So we want a division of the octave the includes at least the fifth, but since the fifth is seven half-steps up, this means that we cannot divide our scale evenly. If we use five tones (a pentatonic scale), then 1, 2, 3, 5, 6 divides fairly evenly, with an extra half-step in the middle (where 4 would be) and at the end. However, we could put the half-steps in a variety of places, for instance, 1, 2½, 4, 5, 6 (which puts them at the ends). The pentatonic scale found ubiquosly throughout the world, although the placement of the extra half-steps varies widely. Five-note scales are used in folk music throughout the world, particularly in older music, as the extra two notes of the modern scale were gradually added, for instance, as the seven-note scales of the Gregorian modes spread through Europe through the Church.

1 2 2 3 3 4 4 5 5
Figure 3: Most common choices of tones for the pentatonic scale

The two 3/2 steps are uncomfortably large, and the ancient Greeks split them into two more notes, giving the seven note, heptatonic scale, which forms the basis of Western music. This leaves two notes with only a half-step gap between them, and of course one can place the gap in multiple places. Since the fourth is such a fundamental interval, placing one of the shorter gaps after the 3 is logical, leaving the last to be placed after 7, which it is as far apart from the other short gap as possible. The different placements of the half-steps are known as modes. The placement described above is the Ionian mode, more well-known as the major scale described in the beginning.

However, one can generate a heptatonic scale a different way: if you keep adding a fifth you will generate the seven notes of the Ionian mode. Since a fifth is seven half-steps, then 1 + fifth = 5; 5 + fifth = 2; 2 + fifth = 6, etc. It is unclear to me if the ancient Greeks did it this way, since they obviously did not have access to modern pianos, which make it easy. It does demonstrate that the Ionian mode arises out of simple permutations of the primary physical musical interval, the fifth, so it makes sense that people would converge on it over time, regardless of how they arrived there.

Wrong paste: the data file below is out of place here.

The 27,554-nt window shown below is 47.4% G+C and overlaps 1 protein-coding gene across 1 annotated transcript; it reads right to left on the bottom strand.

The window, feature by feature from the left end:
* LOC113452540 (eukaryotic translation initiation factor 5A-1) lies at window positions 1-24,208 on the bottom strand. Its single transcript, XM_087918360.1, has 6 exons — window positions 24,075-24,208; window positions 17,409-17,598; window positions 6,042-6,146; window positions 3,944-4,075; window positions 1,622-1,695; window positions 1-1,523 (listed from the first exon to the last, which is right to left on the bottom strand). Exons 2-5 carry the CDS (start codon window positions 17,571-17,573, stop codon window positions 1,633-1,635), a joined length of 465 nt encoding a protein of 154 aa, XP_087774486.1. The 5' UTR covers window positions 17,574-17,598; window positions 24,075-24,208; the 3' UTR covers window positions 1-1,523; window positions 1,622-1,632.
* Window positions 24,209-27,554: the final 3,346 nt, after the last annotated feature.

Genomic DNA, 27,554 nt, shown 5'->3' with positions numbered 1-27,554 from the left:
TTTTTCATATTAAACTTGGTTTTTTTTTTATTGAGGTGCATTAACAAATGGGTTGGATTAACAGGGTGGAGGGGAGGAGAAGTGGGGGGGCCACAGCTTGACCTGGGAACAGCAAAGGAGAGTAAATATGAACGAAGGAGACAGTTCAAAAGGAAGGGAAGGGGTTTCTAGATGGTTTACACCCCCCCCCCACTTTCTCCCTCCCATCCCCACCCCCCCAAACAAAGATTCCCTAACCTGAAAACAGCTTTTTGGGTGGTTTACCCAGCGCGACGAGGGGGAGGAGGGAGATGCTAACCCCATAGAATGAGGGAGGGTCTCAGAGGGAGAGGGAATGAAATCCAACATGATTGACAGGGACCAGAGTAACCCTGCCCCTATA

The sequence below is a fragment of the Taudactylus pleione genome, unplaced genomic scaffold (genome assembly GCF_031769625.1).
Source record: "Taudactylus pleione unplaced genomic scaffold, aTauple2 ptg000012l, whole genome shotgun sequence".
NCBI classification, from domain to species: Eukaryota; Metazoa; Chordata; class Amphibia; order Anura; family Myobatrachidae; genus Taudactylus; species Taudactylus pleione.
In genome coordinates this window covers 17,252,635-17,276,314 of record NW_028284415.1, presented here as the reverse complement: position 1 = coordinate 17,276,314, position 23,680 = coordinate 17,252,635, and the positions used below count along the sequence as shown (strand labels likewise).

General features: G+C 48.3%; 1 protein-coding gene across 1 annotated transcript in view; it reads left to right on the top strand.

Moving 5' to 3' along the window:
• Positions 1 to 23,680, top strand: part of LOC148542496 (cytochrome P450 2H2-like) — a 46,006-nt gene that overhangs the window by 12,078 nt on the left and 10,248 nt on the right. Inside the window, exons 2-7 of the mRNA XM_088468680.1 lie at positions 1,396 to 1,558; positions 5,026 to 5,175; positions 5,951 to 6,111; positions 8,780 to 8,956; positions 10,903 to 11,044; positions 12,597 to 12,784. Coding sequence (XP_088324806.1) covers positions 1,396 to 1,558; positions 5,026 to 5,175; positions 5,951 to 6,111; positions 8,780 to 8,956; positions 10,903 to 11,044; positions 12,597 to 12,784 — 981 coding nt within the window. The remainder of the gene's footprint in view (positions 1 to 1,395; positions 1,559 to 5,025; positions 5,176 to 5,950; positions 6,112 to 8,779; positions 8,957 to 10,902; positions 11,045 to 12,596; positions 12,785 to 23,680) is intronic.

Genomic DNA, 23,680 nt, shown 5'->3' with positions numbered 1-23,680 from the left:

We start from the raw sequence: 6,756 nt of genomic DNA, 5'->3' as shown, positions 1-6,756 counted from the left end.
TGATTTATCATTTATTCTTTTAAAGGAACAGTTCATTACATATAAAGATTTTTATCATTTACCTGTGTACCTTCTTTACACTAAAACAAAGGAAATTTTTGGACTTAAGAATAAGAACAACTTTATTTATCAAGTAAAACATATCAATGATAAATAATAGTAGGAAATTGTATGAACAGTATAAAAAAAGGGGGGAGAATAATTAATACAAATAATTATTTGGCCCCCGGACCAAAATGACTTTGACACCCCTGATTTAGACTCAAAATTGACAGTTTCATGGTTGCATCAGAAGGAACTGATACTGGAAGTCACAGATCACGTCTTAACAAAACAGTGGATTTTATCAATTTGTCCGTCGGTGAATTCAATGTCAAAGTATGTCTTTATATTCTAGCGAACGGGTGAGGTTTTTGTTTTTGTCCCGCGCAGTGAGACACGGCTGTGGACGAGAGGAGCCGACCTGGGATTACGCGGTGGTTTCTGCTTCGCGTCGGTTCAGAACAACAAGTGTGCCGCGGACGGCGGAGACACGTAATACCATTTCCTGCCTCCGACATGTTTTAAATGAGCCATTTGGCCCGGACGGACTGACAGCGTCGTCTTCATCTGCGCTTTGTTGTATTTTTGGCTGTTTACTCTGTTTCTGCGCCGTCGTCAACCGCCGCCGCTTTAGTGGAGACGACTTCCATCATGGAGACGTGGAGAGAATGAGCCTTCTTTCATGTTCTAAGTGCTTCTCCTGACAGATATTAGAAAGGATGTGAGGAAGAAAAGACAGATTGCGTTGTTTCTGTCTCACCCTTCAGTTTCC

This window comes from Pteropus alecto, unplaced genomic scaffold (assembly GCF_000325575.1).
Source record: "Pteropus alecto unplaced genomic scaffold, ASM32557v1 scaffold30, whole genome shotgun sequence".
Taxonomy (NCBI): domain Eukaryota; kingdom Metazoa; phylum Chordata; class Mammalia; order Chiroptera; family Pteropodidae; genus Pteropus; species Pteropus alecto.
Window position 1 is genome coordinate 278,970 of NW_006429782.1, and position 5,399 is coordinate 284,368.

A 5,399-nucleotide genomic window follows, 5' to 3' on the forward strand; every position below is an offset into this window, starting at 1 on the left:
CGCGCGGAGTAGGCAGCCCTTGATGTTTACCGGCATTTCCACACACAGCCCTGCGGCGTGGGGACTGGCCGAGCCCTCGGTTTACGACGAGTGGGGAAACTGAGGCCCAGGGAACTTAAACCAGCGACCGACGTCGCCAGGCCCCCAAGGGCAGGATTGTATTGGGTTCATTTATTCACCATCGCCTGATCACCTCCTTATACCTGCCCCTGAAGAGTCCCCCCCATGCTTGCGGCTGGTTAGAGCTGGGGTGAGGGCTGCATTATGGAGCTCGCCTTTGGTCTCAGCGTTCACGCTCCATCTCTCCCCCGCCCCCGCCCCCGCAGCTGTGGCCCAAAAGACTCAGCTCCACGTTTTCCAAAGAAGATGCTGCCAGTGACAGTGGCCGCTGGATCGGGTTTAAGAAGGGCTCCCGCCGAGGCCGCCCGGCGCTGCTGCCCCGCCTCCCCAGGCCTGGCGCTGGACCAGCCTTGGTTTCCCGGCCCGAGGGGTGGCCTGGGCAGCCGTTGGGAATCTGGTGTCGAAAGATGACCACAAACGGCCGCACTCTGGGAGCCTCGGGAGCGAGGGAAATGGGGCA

Since fundamentally the ocative can be divided into twelve (almost) equal spacings, those notes have been added into musical instruments. In the fifth century BC, Aristoxenus wrote about equal-tempered (that is, evenly spaced) tones with twelve pitches. In the same century, the Marqis of Yi (which was a former Chinese state in the Warring States period) was buried with a set of bells with an octave of twelve pitches. In the 1500s, both Chinese and Europeans calculated the mathematical ratios. However, while the extra notes of the twelve-tone scale are often used to spice up modern classical music, using the full twelve-tone scale is rare, because it sounds unsettling. The unsettled feeling comes because it incorporates notes from several heptatonic modes: for instance, it has both the minor (Aeoloean mode) third (the 2½) and the major (Ionian mode) third (the 3), so the twelve-tone scale is both major and minor.

So now we have our answer: musicians have converged on the seven-tone, heptatonic scale because it most evenly spaces the notes while still including the fifth.

Additional information

“Pentatonic Scale”. Wikipedia, accessed Feb 25, 2024.
“12 Equal Temperament”. Wikipedia, accessed Feb 25, 2024.
Frequency and Music Intervals”., accessed Feb 25, 2024.